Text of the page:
Dean Henderson has been given another reason to seal Manchester United exit – George Smith


Just like Manchester United, Dean Henderson will not look back on the 2021/22 season with much fondness.

Hoping to become United’s first choice goalkeeper at the start of the campaign, his hopes were dashed before the first ball had even been kicked. The former Sheffield United loanee caught Covid-19 in mid-July and took several weeks to get back to full strength, so much so that he did not return to full training at Carrington until late-August.

Henderson struggled to overcome his symptoms and missed almost all of United’s pre-season training, their warm-up matches with QPR and Brentford and, of course, their first six Premier League matches. It meant, therefore, that he faced an immediate uphill struggle to displace David de Gea as United’s No.1.

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But, in Henderson’s defence, any goalkeeper would have found it difficult to have replaced De Gea this season. The Spaniard has been in excellent form throughout the campaign and will be one of just a handful of United players to escape this season with any credit.

But whilst he has enjoyed the limelight and being an ever-present figure, Henderson has become used to watching United from the comforts of an Old Trafford dugout seat. For a goalkeeper, the challenge of taking up a watching brief, knowing only one spot is up for grabs, must be incredibly challenging, especially when your nearest rival has been in such terrific form.

Although Henderson, who has only played three times this season in all competitions, has been restricted to playing second fiddle to De Gea because of the latter’s form and not individual mistakes on his part, it does not get any easier. The former Shrewsbury Town man’s continuous omissions the starting line-up are heavily impacting his career—not least his England chances.

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Following confirmation of Southampton goalkeeper Fraser Forster’s call-up to the squad to replace the ill Sam Johnstone, who originally replaced the injured Aaron Ramsdale, it highlights how far down the pecking order Henderson has fallen for a place in the Three Lions’ squad. Gareth Southgate has, during this international break alone, picked five different goalkeepers to be part of his squad for the upcoming friendlies with Switzerland and the Ivory Coast, and the United shot-stopper has not been considered once.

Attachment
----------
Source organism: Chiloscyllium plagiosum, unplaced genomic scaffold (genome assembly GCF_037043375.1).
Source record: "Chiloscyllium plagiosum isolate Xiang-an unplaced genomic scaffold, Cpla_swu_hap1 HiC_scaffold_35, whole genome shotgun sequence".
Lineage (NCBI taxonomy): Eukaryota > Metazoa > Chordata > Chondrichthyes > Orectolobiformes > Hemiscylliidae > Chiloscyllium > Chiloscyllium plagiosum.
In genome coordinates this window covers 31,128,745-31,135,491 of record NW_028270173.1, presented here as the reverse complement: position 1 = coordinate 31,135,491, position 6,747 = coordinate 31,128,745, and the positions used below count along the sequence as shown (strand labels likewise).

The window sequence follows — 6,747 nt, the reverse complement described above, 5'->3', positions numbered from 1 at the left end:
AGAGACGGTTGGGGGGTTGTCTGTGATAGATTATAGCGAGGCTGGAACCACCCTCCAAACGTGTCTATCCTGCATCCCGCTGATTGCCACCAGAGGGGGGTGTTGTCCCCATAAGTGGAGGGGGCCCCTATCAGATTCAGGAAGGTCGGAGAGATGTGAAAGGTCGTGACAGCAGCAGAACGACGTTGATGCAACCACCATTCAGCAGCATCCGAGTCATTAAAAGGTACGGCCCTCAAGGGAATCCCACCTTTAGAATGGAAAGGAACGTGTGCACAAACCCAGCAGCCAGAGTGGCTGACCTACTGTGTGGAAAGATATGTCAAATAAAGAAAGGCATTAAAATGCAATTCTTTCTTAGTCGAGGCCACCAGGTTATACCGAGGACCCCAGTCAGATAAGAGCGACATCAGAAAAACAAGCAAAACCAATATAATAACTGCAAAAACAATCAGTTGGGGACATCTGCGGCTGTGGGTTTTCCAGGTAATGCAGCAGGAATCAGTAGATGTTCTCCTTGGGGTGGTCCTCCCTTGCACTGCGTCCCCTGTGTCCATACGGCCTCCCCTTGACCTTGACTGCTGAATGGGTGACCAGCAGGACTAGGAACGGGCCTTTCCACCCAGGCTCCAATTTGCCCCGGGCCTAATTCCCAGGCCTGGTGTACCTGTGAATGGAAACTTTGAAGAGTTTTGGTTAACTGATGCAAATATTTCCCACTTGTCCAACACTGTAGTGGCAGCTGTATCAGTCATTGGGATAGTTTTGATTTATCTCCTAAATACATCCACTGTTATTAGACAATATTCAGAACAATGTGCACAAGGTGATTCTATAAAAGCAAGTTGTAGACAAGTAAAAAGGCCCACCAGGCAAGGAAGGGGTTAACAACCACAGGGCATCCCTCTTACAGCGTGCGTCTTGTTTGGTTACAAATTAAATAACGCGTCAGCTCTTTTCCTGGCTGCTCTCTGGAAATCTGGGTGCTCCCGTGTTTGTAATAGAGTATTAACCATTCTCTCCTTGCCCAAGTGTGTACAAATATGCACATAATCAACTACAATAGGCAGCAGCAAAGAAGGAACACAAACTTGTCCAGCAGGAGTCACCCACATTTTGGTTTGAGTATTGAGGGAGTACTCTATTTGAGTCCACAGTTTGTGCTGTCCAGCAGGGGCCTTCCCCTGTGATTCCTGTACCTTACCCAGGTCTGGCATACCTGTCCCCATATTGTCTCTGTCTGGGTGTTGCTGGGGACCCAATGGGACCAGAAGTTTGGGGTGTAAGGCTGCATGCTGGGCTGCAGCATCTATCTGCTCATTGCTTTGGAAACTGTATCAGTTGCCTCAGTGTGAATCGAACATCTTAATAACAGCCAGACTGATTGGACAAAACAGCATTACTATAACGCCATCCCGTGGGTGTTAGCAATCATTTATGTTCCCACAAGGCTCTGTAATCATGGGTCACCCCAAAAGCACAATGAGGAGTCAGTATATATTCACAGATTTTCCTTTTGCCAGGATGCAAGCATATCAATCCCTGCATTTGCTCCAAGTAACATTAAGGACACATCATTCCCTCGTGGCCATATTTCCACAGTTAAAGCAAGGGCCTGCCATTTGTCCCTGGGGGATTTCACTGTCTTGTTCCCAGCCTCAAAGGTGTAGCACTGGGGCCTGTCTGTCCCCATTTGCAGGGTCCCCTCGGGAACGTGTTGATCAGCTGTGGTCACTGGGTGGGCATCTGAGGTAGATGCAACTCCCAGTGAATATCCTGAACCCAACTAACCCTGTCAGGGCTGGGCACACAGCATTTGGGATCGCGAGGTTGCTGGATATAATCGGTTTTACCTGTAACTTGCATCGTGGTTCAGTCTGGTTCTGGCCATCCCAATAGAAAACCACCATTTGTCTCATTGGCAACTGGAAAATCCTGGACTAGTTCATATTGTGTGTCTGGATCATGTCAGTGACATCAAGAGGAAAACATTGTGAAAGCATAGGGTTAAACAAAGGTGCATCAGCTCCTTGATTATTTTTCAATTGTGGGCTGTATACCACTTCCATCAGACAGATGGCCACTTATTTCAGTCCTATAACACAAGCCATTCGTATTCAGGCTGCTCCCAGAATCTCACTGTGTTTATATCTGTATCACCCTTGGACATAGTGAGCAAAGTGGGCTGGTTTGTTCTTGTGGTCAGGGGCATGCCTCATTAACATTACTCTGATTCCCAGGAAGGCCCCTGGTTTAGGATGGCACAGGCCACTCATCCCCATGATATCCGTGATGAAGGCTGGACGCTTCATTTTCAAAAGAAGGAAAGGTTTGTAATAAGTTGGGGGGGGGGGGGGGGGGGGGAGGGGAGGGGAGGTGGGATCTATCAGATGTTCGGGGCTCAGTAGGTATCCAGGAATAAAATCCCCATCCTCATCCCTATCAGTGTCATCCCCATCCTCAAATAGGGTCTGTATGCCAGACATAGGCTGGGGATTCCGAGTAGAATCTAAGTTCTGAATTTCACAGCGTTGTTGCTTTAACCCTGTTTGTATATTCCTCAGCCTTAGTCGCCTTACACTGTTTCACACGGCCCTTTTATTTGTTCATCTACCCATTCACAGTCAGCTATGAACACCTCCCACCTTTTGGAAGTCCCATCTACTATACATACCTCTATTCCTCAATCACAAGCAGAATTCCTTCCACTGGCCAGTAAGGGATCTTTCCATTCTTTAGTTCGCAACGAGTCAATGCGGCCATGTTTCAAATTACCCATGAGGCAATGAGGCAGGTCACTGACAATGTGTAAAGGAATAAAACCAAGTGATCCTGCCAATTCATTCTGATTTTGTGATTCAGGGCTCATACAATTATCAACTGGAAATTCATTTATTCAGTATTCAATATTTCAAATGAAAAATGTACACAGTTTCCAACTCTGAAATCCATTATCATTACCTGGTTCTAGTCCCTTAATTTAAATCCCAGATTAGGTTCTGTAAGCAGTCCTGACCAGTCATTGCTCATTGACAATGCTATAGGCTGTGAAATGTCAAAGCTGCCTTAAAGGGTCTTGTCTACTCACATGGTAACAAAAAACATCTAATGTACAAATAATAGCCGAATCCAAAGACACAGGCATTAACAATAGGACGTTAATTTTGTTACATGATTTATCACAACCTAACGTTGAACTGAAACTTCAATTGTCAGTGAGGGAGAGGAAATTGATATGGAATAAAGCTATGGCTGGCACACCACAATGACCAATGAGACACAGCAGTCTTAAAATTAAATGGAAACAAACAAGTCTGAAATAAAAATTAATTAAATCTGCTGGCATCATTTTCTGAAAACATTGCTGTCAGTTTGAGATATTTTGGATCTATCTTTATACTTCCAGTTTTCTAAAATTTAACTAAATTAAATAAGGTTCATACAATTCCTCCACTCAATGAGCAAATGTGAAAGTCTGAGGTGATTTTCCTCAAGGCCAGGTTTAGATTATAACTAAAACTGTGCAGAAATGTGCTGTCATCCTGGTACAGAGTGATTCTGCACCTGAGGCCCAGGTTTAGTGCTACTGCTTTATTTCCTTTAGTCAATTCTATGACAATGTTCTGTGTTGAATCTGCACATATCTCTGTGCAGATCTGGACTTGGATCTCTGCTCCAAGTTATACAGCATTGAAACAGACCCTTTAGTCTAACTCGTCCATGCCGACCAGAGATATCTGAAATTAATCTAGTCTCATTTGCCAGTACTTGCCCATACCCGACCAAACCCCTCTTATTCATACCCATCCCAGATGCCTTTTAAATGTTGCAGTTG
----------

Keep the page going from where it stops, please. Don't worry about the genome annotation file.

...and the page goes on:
On current form and principality, you cannot argue with Southgate’s decision. Forster, who turned 34 last month, has started Southampton’s last 12 Premier League matches and started 13 times in 2022, meaning he has played more times in March than Henderson has all season.

Dean Henderson has experienced a difficult season at Manchester United.
Dean Henderson has experienced a difficult season at Manchester United.

But the fact that, with the utmost respect, a 34-year-old, who has next to no chance of becoming England’s first-choice goalkeeper, has been selected ahead of 25-year-old with several more gears to go up through speaks volumes. His career from him has ground to a halt at Old Trafford and he needs to seal an exit in search of regular first-team football this summer, regardless of what changes are introduced at United once they install their next permanent manager.

Newcastle United and Watford both tried to sign Henderson, who has just one England cap to his name, in the latter stages of the January transfer window on loan, in an attempt to offer him regular first-team football. However, the Hornets saw their deadline day efforts to sign the Whitehaven-born shot-stopper dashed, with United not keen on letting him go.

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As revealed by the Manchester Evening News prior to the January window opening, interim boss Ralf Rangnick, who has handed the goalkeeper just two appearances since landing the job, made it clear to Henderson that he would not be allowed to leave on loan. On reflection, you could see Rangnick’s argument, pointing to the possibility of Henderson being needed in the event of De Gea getting injured, but United had further options available to them.

It is a long-running, never-ending football cliché, but Henderson is now at an age where he deserves first-team football and will not be content with playing second fiddle. He is no longer a youngster; he is 25 and needs to be laying down his roots as a first choice shot-stopper.

With the World Cup now just under eight months away, Henderson is running out of time to audition for a spot in Southgate’s final squad. An Old Trafford exit may be the only solution to keep his dream alive.

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George Holan

George Holan is chief editor at Plainsmen Post and has articles published in many notable publications in the last decade.

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